A squirrel whose tail is already fluffy (bigger around than your thumb) is already capable of inflicting serious damage.
Friday, April 9, 2010
Well, you know me [said my friend Beatrice], I couldn't bear the thought of catching that mouse in a spring trap and killing it. But no way could I have it in my house, either. So Jim and I rigged up a live trap in the living room, where we had seen the creature. First, we laid a thin square of cardboard on the floor. Then we propped up a glass mixing bowl, using a pencil. You know, eraser end holding the rim of the bowl, pointy end sticking into the cardboard. We used kite string to hang a piece of bread with peanut butter from the top of the pencil. The idea was, the mouse would tug at the string to get at the bait, the pencil would fall, the glass bowl would come down and trap the mouse.
And it worked! In the middle of the night we heard the glass bowl drop. We ran into the living room to find this little mouse running frantically around and around the inside perimeter of the bowl. All we had to do was carry it outside and dump the little guy into the garden.
But mice don't come singly, I said to Jim, they come in tribes, so we are going to have to keep doing this every night until we trap the whole lot.
The next night, we set up our live trap again, and sure enough, just as before, the bowl came crashing down, we ran to see the result, and a little mouse was again scurrying around and around inside the bowl.
This went on for 13 nights, until on the 14th night, the mouse inside the bowl was sitting there licking the last of his supper off his whiskers and waiting calmly to be put back outside. That's when we realized we'd been feeding the same mouse, night after night!
So this time we waited 'til morning, and then we drove the mouse to the other side of town to let it go.
I've had similar experiences with wild animals returning. Thirty years ago, I got a call from an angry neighbor demanding I should come over to her house and retrieve my damn squirrel. She had been carrying groceries into her house when, without her noticing, the squirrel followed her in. Then as she was unloading the bags, the squirrel climbed up the back of her leg. When she screamed and flailed, the squirrel climbed up her living room draperies, where he was now sitting and chattering.
Once a raccoon got away from me about three days before he was to have been released out in the country. He was the most beautiful raccoon I have ever seen because he was almost solid black, a gorgeous little fluff-ball, when he first came to me, peering up at me from large black eyes as he noisily drank from his bottle.
Several months later, I carried my arthritic little pocket-sized poodle outside one morning to do his duty, then picked him up to bring him back indoors, and just inside the door to the screened porch I stopped and gasped. The black raccoon, now a forty-pounder, was asleep on the table whereon he had been raised, where his nest box and then his first cage had sat. I had walked right past him, unawares, on my way out.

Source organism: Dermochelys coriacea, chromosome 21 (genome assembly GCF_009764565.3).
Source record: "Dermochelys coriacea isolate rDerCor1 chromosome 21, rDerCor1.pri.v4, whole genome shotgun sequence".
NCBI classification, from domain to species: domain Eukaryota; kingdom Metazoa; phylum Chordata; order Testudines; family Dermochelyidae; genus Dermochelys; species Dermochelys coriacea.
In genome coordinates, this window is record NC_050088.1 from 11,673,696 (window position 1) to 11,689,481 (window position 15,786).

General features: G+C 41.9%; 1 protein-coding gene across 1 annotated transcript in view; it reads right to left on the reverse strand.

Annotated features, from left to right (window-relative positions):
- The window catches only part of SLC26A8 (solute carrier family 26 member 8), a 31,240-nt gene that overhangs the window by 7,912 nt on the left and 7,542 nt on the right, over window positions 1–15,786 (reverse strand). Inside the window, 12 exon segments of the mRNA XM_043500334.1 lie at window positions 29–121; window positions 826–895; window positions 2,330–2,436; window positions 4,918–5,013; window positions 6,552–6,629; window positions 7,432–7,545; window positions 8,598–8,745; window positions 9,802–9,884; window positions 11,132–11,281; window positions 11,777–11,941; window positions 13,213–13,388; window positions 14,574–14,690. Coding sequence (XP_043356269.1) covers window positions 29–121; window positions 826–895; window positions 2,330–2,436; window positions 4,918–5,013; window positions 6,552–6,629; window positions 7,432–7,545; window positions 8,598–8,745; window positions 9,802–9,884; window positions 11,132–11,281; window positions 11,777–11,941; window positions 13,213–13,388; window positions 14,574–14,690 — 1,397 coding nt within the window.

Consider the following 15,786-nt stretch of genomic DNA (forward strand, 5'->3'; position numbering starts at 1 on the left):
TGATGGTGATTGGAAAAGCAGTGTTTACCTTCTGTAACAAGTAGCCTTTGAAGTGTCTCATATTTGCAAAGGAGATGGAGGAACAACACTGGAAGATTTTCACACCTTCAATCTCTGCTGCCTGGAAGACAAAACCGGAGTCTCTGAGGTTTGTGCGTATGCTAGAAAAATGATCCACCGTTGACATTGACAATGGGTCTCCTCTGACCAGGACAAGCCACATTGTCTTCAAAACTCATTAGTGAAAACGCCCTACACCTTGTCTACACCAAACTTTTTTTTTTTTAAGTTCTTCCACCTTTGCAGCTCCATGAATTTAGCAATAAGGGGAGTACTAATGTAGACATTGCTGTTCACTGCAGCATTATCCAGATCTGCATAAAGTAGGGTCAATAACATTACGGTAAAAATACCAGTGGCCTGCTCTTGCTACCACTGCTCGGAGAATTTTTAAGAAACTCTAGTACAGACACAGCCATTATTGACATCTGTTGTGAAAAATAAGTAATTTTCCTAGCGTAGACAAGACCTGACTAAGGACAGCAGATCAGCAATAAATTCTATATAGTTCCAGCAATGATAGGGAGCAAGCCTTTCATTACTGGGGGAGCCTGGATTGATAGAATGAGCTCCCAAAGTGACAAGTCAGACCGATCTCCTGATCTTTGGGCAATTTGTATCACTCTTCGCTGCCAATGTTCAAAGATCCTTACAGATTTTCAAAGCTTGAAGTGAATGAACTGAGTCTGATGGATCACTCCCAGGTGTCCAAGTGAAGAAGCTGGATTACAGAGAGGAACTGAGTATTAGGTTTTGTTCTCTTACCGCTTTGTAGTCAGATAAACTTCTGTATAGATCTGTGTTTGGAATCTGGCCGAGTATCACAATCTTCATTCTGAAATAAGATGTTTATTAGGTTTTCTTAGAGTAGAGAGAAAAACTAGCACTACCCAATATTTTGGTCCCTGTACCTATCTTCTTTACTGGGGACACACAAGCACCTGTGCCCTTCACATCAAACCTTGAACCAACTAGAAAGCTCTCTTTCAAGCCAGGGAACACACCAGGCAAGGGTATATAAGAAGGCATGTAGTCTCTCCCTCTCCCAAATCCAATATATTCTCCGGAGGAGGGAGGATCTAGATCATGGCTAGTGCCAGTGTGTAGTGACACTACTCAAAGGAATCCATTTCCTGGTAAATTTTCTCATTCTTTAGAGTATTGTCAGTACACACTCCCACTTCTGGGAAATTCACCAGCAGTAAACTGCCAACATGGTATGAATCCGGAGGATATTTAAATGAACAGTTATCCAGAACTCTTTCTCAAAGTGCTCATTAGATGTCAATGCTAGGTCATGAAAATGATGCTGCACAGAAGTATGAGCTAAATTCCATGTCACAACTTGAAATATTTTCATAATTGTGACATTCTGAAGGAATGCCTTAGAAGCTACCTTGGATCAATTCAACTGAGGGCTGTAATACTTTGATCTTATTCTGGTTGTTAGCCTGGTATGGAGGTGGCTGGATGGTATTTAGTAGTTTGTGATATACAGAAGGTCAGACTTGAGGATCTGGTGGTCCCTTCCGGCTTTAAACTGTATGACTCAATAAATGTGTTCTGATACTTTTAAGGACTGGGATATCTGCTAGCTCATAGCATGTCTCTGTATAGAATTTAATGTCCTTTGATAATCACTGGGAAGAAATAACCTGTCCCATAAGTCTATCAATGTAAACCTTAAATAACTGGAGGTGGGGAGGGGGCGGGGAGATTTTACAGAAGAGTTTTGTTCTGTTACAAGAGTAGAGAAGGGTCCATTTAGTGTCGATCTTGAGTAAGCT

He opened one eye and looked at me.
I wasn't about to go past him again, that close. Poodle and I went around to the front door.
Fortunately, the raccoon ambled away come dark, and I haven't seen him again.
I'm sure you already know the moral of all these stories.
Thursday, April 8, 2010
Not six weeks ago there was snow on the ground here. Now the weather forecaster says be happy; the temperature will finally cool off tomorrow: only reach the mid-80's Fahrenheit!
The trees here are so confused that they began sprouting blossoms and leaves at the same time, leaving no chance to admire branches bedecked with just flowers. Our grass already needs mowing.
Don't we even get, you know, a transition period, a gradual working up to Summer, a season called Spring?
I really cannot complain, as Summer is my favorite season and given my way, would last forever and ever, but this is weird. This makes me worry about global warming.
Posted by Anastasia Theodoridis at 5:30 AM
Wednesday, April 7, 2010
The conservative Catholic blog, Rorate Caeli, printed an excerpt from the speech Cardinal Sodano gave before Pope Benedict XVI on Easter Sunday.
The speech was in defiance of the allegations concerning the pope in this latest round of the homosexual pedophile clergy scandal, and the blog post excerpt came complete with this alarmingly hostile looking graphic.
Holy Father, the People of God is with you, [the People] who are not impressed by the idle gossip of each moment, or by the troubles that at times hurt the community of the faithful. Jesus, in fact, had told us: 'In this world you will have troubles,' immediately adding, 'but take heart! I have overcome the world'.
Last Thursday, in the Holy Mass for the benediction of the Holy Oils, Your Holiness edified us all by speaking of the goodness of God and recalling the inspired words of the first Bishop of Rome, the Apostle Peter, who described the attitude of Christ during his Passion with these words: 'When he was reviled, did not revile: when he suffered, he threatened not: but delivered himself to him that judged him unjustly' (I Peter ii, xxiii).